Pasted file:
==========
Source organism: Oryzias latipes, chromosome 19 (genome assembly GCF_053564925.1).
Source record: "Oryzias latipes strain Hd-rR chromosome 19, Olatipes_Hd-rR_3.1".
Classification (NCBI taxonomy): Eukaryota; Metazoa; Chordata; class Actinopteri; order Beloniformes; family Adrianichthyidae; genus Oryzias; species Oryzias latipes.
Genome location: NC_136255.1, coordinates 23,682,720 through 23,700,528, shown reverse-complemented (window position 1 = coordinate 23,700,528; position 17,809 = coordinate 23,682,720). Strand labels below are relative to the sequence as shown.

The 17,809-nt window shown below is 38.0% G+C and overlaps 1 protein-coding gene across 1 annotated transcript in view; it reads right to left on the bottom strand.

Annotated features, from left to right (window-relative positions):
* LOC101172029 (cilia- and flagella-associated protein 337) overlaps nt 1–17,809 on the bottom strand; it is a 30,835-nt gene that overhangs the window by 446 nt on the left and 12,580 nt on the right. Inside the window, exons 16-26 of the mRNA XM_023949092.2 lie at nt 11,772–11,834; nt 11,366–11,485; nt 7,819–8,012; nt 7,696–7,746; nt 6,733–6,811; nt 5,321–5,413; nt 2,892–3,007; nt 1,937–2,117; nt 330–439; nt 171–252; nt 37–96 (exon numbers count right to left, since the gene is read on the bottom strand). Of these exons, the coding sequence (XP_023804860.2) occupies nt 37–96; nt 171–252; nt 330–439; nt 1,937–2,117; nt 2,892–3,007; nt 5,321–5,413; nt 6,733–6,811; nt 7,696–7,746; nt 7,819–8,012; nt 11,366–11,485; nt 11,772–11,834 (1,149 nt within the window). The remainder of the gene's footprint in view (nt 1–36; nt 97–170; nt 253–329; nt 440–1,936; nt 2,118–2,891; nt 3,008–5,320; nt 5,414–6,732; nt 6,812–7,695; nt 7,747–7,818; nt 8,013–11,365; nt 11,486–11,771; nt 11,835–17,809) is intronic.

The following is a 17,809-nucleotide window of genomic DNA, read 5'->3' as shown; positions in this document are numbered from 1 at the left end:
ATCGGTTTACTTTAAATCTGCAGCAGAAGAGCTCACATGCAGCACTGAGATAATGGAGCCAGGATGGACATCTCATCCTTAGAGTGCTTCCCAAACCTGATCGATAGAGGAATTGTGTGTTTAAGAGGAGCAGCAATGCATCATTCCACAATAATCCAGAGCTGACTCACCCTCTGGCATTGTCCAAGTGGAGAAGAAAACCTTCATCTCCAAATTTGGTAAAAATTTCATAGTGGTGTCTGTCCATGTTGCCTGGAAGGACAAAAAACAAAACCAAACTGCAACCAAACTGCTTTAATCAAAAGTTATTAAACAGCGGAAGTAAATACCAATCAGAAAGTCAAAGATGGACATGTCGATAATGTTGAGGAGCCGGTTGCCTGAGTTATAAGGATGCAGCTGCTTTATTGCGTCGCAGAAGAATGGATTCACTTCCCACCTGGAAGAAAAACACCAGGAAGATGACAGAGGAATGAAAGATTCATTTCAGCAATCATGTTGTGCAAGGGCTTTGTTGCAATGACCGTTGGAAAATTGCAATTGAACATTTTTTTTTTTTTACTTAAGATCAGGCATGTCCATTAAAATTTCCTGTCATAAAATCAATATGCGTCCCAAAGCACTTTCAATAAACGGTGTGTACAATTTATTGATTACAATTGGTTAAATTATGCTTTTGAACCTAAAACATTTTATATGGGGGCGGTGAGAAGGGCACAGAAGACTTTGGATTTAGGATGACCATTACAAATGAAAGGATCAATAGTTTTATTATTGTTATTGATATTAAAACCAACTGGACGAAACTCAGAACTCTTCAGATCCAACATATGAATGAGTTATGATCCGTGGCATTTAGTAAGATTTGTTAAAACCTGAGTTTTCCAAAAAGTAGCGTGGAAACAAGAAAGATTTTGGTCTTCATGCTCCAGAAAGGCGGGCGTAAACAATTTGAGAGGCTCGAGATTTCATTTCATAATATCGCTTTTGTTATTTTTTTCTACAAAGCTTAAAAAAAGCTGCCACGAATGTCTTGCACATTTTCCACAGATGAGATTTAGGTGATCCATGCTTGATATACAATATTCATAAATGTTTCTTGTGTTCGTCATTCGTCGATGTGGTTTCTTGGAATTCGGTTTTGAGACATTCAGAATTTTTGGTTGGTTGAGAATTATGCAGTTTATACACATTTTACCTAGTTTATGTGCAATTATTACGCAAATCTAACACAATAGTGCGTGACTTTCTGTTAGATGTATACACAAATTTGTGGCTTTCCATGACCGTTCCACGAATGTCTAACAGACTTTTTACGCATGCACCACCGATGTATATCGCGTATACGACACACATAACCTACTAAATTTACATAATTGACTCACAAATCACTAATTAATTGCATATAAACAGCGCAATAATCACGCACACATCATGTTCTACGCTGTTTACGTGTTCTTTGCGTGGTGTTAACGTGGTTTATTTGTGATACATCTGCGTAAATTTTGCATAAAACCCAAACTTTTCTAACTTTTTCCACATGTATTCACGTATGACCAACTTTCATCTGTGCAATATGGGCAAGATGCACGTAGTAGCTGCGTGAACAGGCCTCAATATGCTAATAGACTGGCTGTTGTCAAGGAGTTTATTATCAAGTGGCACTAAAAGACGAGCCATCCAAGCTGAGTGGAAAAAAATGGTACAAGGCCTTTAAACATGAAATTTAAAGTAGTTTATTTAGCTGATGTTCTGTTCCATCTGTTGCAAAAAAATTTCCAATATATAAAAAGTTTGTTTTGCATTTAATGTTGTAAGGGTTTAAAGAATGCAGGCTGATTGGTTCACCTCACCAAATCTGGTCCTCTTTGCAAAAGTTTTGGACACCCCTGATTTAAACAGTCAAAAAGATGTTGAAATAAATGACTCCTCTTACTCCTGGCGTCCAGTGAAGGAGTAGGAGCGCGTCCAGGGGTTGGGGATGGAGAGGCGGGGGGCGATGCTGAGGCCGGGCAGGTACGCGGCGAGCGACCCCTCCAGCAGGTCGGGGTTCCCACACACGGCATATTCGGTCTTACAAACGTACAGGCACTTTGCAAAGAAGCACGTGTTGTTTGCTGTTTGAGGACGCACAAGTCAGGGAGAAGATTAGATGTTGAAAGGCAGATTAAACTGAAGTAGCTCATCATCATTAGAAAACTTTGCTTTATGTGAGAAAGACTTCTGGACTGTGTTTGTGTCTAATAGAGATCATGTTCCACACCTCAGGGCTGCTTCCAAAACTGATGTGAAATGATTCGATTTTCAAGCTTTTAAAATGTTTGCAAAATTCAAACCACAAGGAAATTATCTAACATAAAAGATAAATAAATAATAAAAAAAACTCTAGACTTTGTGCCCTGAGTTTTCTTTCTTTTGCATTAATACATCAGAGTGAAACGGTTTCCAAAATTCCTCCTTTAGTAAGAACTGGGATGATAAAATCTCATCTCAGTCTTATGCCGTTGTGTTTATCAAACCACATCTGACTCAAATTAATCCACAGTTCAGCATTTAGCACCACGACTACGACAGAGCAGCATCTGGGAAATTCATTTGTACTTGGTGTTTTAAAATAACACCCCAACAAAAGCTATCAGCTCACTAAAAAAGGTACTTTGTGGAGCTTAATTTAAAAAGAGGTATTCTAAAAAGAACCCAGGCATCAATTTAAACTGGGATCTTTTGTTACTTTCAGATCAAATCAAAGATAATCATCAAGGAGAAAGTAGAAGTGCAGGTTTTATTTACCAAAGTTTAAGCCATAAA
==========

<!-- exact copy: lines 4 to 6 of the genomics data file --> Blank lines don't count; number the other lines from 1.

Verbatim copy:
Genome location: NC_136255.1, coordinates 23,682,720 through 23,700,528, shown reverse-complemented (window position 1 = coordinate 23,700,528; position 17,809 = coordinate 23,682,720). Strand labels below are relative to the sequence as shown.

The 17,809-nt window shown below is 38.0% G+C and overlaps 1 protein-coding gene across 1 annotated transcript in view; it reads right to left on the bottom strand.

Annotated features, from left to right (window-relative positions):